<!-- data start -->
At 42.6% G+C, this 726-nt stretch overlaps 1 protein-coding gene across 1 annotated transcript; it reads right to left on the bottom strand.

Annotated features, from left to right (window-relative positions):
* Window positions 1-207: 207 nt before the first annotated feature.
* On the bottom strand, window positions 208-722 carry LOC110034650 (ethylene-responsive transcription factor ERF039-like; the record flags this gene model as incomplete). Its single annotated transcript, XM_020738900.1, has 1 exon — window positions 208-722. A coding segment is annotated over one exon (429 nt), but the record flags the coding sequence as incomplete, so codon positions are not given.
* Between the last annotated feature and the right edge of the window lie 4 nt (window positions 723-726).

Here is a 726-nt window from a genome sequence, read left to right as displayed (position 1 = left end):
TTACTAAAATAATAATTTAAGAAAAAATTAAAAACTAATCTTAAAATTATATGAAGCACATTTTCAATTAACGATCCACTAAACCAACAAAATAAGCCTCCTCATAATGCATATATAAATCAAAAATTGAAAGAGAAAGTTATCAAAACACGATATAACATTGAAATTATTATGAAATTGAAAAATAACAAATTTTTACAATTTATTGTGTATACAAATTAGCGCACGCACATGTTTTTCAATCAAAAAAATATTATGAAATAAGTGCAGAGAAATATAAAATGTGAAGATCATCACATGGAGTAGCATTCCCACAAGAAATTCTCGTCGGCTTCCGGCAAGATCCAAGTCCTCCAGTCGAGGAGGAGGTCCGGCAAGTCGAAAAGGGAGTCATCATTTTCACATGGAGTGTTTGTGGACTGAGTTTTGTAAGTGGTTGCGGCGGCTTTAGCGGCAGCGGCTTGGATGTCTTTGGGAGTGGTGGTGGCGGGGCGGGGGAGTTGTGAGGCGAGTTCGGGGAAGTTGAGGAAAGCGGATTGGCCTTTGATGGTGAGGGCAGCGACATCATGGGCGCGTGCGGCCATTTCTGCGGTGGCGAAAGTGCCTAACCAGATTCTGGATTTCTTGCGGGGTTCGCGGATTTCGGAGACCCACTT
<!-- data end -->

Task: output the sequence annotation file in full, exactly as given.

At 42.6% G+C, this 726-nt stretch overlaps 1 protein-coding gene across 1 annotated transcript; it reads right to left on the bottom strand.

Annotated features, from left to right (window-relative positions):
* Window positions 1-207: 207 nt before the first annotated feature.
* On the bottom strand, window positions 208-722 carry LOC110034650 (ethylene-responsive transcription factor ERF039-like; the record flags this gene model as incomplete). Its single annotated transcript, XM_020738900.1, has 1 exon — window positions 208-722. A coding segment is annotated over one exon (429 nt), but the record flags the coding sequence as incomplete, so codon positions are not given.
* Between the last annotated feature and the right edge of the window lie 4 nt (window positions 723-726).

Here is a 726-nt window from a genome sequence, read left to right as displayed (position 1 = left end):
TTACTAAAATAATAATTTAAGAAAAAATTAAAAACTAATCTTAAAATTATATGAAGCACATTTTCAATTAACGATCCACTAAACCAACAAAATAAGCCTCCTCATAATGCATATATAAATCAAAAATTGAAAGAGAAAGTTATCAAAACACGATATAACATTGAAATTATTATGAAATTGAAAAATAACAAATTTTTACAATTTATTGTGTATACAAATTAGCGCACGCACATGTTTTTCAATCAAAAAAATATTATGAAATAAGTGCAGAGAAATATAAAATGTGAAGATCATCACATGGAGTAGCATTCCCACAAGAAATTCTCGTCGGCTTCCGGCAAGATCCAAGTCCTCCAGTCGAGGAGGAGGTCCGGCAAGTCGAAAAGGGAGTCATCATTTTCACATGGAGTGTTTGTGGACTGAGTTTTGTAAGTGGTTGCGGCGGCTTTAGCGGCAGCGGCTTGGATGTCTTTGGGAGTGGTGGTGGCGGGGCGGGGGAGTTGTGAGGCGAGTTCGGGGAAGTTGAGGAAAGCGGATTGGCCTTTGATGGTGAGGGCAGCGACATCATGGGCGCGTGCGGCCATTTCTGCGGTGGCGAAAGTGCCTAACCAGATTCTGGATTTCTTGCGGGGTTCGCGGATTTCGGAGACCCACTT